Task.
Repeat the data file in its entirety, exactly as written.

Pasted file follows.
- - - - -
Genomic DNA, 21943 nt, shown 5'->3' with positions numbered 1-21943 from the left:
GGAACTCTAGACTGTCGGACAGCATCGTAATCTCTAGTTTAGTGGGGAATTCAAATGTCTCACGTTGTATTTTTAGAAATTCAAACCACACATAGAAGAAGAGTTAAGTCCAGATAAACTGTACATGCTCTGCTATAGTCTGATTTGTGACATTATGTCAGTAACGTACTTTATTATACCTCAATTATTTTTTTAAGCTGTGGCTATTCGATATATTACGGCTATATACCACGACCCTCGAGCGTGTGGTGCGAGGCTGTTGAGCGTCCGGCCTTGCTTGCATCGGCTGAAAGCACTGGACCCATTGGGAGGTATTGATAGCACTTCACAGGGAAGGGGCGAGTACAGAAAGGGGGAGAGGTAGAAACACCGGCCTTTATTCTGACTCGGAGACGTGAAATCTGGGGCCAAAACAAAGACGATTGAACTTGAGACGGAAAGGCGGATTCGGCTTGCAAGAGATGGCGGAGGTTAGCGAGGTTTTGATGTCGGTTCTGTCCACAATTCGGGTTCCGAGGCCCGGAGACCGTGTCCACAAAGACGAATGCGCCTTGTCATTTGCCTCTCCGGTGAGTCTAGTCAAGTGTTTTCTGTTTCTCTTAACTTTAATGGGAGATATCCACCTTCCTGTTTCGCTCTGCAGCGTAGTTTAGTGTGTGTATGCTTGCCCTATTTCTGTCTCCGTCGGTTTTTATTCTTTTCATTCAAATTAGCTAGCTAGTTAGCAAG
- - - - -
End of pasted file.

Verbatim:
Genomic DNA, 21943 nt, shown 5'->3' with positions numbered 1-21943 from the left:
GGAACTCTAGACTGTCGGACAGCATCGTAATCTCTAGTTTAGTGGGGAATTCAAATGTCTCACGTTGTATTTTTAGAAATTCAAACCACACATAGAAGAAGAGTTAAGTCCAGATAAACTGTACATGCTCTGCTATAGTCTGATTTGTGACATTATGTCAGTAACGTACTTTATTATACCTCAATTATTTTTTTAAGCTGTGGCTATTCGATATATTACGGCTATATACCACGACCCTCGAGCGTGTGGTGCGAGGCTGTTGAGCGTCCGGCCTTGCTTGCATCGGCTGAAAGCACTGGACCCATTGGGAGGTATTGATAGCACTTCACAGGGAAGGGGCGAGTACAGAAAGGGGGAGAGGTAGAAACACCGGCCTTTATTCTGACTCGGAGACGTGAAATCTGGGGCCAAAACAAAGACGATTGAACTTGAGACGGAAAGGCGGATTCGGCTTGCAAGAGATGGCGGAGGTTAGCGAGGTTTTGATGTCGGTTCTGTCCACAATTCGGGTTCCGAGGCCCGGAGACCGTGTCCACAAAGACGAATGCGCCTTGTCATTTGCCTCTCCGGTGAGTCTAGTCAAGTGTTTTCTGTTTCTCTTAACTTTAATGGGAGATATCCACCTTCCTGTTTCGCTCTGCAGCGTAGTTTAGTGTGTGTATGCTTGCCCTATTTCTGTCTCCGTCGGTTTTTATTCTTTTCATTCAAATTAGCTAGCTAGTTAGCAAG